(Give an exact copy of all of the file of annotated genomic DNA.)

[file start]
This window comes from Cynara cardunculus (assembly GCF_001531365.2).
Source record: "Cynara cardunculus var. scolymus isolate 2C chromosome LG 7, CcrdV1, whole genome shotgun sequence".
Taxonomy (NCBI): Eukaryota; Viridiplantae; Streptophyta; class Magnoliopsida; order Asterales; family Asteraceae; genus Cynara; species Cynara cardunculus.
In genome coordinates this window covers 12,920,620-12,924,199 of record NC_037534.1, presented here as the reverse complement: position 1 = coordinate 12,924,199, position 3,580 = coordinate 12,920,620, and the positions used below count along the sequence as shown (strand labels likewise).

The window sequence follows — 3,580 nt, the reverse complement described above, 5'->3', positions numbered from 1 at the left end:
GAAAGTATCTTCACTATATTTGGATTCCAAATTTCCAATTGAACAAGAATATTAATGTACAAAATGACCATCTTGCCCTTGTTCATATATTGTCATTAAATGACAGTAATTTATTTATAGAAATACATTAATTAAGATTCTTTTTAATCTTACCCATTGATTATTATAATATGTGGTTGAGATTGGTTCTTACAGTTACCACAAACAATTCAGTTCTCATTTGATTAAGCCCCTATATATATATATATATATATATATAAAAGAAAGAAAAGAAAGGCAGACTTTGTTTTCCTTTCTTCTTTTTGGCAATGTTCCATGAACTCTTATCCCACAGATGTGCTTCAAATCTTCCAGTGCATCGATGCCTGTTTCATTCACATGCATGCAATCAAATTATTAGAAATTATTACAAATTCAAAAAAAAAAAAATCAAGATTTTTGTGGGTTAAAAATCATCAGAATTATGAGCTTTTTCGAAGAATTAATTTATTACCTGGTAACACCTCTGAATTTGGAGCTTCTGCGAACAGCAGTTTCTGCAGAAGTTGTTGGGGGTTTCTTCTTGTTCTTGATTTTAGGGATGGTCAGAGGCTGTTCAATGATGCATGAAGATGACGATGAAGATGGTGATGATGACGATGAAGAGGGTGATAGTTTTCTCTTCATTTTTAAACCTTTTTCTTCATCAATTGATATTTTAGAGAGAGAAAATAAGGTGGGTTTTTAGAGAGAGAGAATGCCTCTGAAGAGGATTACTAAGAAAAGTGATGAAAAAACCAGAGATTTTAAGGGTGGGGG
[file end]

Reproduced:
This window comes from Cynara cardunculus (assembly GCF_001531365.2).
Source record: "Cynara cardunculus var. scolymus isolate 2C chromosome LG 7, CcrdV1, whole genome shotgun sequence".
Taxonomy (NCBI): Eukaryota; Viridiplantae; Streptophyta; class Magnoliopsida; order Asterales; family Asteraceae; genus Cynara; species Cynara cardunculus.
In genome coordinates this window covers 12,920,620-12,924,199 of record NC_037534.1, presented here as the reverse complement: position 1 = coordinate 12,924,199, position 3,580 = coordinate 12,920,620, and the positions used below count along the sequence as shown (strand labels likewise).

The window sequence follows — 3,580 nt, the reverse complement described above, 5'->3', positions numbered from 1 at the left end:
GAAAGTATCTTCACTATATTTGGATTCCAAATTTCCAATTGAACAAGAATATTAATGTACAAAATGACCATCTTGCCCTTGTTCATATATTGTCATTAAATGACAGTAATTTATTTATAGAAATACATTAATTAAGATTCTTTTTAATCTTACCCATTGATTATTATAATATGTGGTTGAGATTGGTTCTTACAGTTACCACAAACAATTCAGTTCTCATTTGATTAAGCCCCTATATATATATATATATATATATATAAAAGAAAGAAAAGAAAGGCAGACTTTGTTTTCCTTTCTTCTTTTTGGCAATGTTCCATGAACTCTTATCCCACAGATGTGCTTCAAATCTTCCAGTGCATCGATGCCTGTTTCATTCACATGCATGCAATCAAATTATTAGAAATTATTACAAATTCAAAAAAAAAAAAATCAAGATTTTTGTGGGTTAAAAATCATCAGAATTATGAGCTTTTTCGAAGAATTAATTTATTACCTGGTAACACCTCTGAATTTGGAGCTTCTGCGAACAGCAGTTTCTGCAGAAGTTGTTGGGGGTTTCTTCTTGTTCTTGATTTTAGGGATGGTCAGAGGCTGTTCAATGATGCATGAAGATGACGATGAAGATGGTGATGATGACGATGAAGAGGGTGATAGTTTTCTCTTCATTTTTAAACCTTTTTCTTCATCAATTGATATTTTAGAGAGAGAAAATAAGGTGGGTTTTTAGAGAGAGAGAATGCCTCTGAAGAGGATTACTAAGAAAAGTGATGAAAAAACCAGAGATTTTAAGGGTGGGGG